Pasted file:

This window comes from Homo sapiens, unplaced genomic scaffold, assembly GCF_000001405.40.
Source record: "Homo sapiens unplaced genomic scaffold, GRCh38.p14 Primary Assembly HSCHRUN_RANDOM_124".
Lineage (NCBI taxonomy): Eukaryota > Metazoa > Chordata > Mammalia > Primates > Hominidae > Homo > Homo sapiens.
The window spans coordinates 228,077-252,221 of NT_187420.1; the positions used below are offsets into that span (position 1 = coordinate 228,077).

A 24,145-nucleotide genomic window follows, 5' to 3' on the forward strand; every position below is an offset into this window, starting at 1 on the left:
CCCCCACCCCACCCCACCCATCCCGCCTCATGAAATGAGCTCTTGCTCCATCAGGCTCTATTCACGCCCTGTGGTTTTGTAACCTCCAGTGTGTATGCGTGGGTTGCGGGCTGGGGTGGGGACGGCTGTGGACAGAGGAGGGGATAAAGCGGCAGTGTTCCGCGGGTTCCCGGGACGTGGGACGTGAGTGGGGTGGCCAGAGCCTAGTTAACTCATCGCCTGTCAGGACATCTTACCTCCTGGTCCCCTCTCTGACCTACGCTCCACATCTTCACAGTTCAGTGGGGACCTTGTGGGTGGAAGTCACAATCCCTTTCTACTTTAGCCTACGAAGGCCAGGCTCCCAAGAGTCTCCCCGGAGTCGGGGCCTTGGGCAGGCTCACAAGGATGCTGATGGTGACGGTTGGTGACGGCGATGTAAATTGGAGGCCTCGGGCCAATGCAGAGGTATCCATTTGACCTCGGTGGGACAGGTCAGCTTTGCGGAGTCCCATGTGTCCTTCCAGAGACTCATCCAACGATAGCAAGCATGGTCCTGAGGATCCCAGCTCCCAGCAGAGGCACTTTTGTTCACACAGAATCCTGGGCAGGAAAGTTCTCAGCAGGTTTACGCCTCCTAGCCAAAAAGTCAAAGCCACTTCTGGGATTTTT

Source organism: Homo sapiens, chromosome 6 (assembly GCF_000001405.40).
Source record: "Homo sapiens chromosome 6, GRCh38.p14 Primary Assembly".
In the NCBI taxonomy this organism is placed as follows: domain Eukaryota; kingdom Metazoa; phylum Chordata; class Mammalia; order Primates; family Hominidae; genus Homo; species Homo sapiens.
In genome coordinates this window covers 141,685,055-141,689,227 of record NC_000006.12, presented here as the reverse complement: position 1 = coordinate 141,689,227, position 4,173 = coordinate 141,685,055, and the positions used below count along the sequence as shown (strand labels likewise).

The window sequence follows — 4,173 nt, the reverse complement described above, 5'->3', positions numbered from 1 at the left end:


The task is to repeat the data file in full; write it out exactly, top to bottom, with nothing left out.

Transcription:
This window comes from Homo sapiens, unplaced genomic scaffold, assembly GCF_000001405.40.
Source record: "Homo sapiens unplaced genomic scaffold, GRCh38.p14 Primary Assembly HSCHRUN_RANDOM_124".
Lineage (NCBI taxonomy): Eukaryota > Metazoa > Chordata > Mammalia > Primates > Hominidae > Homo > Homo sapiens.
The window spans coordinates 228,077-252,221 of NT_187420.1; the positions used below are offsets into that span (position 1 = coordinate 228,077).

A 24,145-nucleotide genomic window follows, 5' to 3' on the forward strand; every position below is an offset into this window, starting at 1 on the left:
CCCCCACCCCACCCCACCCATCCCGCCTCATGAAATGAGCTCTTGCTCCATCAGGCTCTATTCACGCCCTGTGGTTTTGTAACCTCCAGTGTGTATGCGTGGGTTGCGGGCTGGGGTGGGGACGGCTGTGGACAGAGGAGGGGATAAAGCGGCAGTGTTCCGCGGGTTCCCGGGACGTGGGACGTGAGTGGGGTGGCCAGAGCCTAGTTAACTCATCGCCTGTCAGGACATCTTACCTCCTGGTCCCCTCTCTGACCTACGCTCCACATCTTCACAGTTCAGTGGGGACCTTGTGGGTGGAAGTCACAATCCCTTTCTACTTTAGCCTACGAAGGCCAGGCTCCCAAGAGTCTCCCCGGAGTCGGGGCCTTGGGCAGGCTCACAAGGATGCTGATGGTGACGGTTGGTGACGGCGATGTAAATTGGAGGCCTCGGGCCAATGCAGAGGTATCCATTTGACCTCGGTGGGACAGGTCAGCTTTGCGGAGTCCCATGTGTCCTTCCAGAGACTCATCCAACGATAGCAAGCATGGTCCTGAGGATCCCAGCTCCCAGCAGAGGCACTTTTGTTCACACAGAATCCTGGGCAGGAAAGTTCTCAGCAGGTTTACGCCTCCTAGCCAAAAAGTCAAAGCCACTTCTGGGATTTTT

Source organism: Homo sapiens, chromosome 6 (assembly GCF_000001405.40).
Source record: "Homo sapiens chromosome 6, GRCh38.p14 Primary Assembly".
In the NCBI taxonomy this organism is placed as follows: domain Eukaryota; kingdom Metazoa; phylum Chordata; class Mammalia; order Primates; family Hominidae; genus Homo; species Homo sapiens.
In genome coordinates this window covers 141,685,055-141,689,227 of record NC_000006.12, presented here as the reverse complement: position 1 = coordinate 141,689,227, position 4,173 = coordinate 141,685,055, and the positions used below count along the sequence as shown (strand labels likewise).

The window sequence follows — 4,173 nt, the reverse complement described above, 5'->3', positions numbered from 1 at the left end: